This week focused primarily on the project planning and mapping phase. As I was doing some research into flow maps for interaction design, I came across some very useful information. I have always found flow mapping somewhat confusing, since it focuses on the way people move through an application or site, but gets confusing when there are lots of ways to move through using a universal navigation with non-linear aspects to the content. Enter application mapping. Application Mapping As Hagan Rivers describes it:

Why do I make these maps? When I look at an application I look for it’s hubs. The hubs are the work areas – the place where the user creates things and does things to them. In complex applications (one with hundreds of screens, for example) there may be dozens of hubs and their relationships may be complicated. I use the Application Map to help me visualize these applications more clearly and to act as a foundation for the design of the navigation system.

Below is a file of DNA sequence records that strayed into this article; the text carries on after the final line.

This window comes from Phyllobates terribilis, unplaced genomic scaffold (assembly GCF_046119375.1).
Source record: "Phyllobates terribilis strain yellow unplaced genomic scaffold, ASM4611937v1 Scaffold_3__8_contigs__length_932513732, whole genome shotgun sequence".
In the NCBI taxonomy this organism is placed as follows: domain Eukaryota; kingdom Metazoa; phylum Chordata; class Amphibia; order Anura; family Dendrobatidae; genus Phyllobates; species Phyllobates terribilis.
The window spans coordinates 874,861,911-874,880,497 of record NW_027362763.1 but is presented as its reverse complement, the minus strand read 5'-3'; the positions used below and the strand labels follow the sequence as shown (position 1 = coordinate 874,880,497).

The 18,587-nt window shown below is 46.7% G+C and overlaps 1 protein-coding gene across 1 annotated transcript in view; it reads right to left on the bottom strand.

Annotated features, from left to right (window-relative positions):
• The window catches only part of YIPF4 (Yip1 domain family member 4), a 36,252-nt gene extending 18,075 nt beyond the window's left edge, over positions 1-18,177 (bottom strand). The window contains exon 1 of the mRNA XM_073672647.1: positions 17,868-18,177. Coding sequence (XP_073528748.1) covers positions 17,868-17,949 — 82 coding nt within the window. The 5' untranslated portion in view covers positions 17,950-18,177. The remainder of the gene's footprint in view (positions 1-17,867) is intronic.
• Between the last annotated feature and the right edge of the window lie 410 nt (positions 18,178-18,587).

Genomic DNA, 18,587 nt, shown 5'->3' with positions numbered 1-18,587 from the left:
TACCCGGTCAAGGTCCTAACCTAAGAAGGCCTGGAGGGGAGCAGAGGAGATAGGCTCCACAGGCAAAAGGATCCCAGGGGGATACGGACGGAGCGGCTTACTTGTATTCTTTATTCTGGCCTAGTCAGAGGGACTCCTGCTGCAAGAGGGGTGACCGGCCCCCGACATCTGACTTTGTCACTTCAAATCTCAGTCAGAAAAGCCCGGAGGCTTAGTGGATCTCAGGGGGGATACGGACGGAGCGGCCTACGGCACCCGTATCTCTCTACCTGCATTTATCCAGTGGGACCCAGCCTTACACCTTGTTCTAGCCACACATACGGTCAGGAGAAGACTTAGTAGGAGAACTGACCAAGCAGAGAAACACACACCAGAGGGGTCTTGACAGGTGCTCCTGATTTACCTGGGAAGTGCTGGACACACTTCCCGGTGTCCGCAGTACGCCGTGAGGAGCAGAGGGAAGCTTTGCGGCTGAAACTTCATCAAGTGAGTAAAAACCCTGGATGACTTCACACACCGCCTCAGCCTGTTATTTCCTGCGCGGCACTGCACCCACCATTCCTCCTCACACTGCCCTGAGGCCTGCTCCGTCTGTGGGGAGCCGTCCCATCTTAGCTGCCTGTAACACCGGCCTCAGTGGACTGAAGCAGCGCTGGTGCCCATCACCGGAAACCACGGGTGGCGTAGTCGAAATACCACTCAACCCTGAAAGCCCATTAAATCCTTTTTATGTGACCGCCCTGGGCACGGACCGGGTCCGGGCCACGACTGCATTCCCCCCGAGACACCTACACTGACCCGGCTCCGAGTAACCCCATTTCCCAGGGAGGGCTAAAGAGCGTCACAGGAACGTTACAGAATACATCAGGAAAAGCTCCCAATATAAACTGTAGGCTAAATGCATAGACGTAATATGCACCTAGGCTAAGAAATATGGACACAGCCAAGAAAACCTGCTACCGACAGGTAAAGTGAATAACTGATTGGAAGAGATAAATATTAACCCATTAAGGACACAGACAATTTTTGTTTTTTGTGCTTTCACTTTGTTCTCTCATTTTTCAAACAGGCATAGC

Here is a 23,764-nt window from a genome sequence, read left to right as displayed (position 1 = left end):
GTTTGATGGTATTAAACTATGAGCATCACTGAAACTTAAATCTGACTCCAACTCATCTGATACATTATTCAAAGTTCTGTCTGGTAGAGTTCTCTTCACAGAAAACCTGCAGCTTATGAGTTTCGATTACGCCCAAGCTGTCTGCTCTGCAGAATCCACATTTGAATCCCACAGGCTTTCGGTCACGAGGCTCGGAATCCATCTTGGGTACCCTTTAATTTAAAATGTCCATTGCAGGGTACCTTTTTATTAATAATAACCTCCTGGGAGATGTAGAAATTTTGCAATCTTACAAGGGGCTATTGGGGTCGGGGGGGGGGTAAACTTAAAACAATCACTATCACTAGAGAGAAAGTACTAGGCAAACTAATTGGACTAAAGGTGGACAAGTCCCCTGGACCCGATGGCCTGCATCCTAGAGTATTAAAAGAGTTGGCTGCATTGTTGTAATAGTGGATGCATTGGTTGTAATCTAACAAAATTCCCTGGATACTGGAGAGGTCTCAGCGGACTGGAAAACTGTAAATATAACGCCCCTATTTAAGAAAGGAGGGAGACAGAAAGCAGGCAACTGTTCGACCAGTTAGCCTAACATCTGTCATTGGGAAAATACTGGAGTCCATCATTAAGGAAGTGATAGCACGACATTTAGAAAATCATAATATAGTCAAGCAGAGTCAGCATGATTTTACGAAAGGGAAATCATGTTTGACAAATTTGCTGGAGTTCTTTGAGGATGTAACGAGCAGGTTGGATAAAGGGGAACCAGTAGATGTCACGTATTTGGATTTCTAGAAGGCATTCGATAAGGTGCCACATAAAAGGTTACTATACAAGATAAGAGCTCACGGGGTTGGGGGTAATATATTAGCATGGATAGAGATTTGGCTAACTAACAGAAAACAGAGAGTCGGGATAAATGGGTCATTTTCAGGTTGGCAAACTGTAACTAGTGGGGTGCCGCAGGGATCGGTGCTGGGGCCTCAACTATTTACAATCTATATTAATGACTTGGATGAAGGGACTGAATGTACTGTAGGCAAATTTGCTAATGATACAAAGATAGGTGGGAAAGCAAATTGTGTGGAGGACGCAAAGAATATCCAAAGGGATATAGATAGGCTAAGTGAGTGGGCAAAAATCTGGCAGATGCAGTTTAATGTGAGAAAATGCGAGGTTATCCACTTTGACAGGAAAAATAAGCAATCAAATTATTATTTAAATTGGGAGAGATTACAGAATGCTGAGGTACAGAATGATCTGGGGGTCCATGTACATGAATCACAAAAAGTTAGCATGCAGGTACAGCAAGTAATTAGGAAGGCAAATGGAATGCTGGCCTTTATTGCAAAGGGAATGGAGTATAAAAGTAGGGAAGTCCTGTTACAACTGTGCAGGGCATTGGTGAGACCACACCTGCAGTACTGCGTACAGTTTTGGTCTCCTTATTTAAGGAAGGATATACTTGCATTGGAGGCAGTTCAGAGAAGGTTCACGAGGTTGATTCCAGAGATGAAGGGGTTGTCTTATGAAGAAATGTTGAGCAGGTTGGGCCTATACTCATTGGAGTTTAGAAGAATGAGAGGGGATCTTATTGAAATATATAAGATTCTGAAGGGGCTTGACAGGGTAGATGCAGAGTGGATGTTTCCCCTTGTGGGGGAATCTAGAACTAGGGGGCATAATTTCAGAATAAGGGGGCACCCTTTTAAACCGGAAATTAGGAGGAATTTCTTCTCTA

So, I started building my own application map and found it much easier to construct than what I had done in the past for flow maps. It was a little confusing to get around what was a "hub", what was a "group" and what was just out there. I'll be posting it up to this site tomorrow, once the finishing touches are all added. Omnigraffle I also rekindled a long dormant interest in Omnigraffle, which is what Haga Rivers uses to map out the application. Omnigraffle used to be bundled with every Mac, back in the day, and I upgraded from a very old copy. With that, I found out that there is a great student discount on the software! I also found Graffletopia, a site with lots of templates for charts, graphs, or anything! There is a great set of UX stencils that I'll be using for the interaction mapping and wireframe.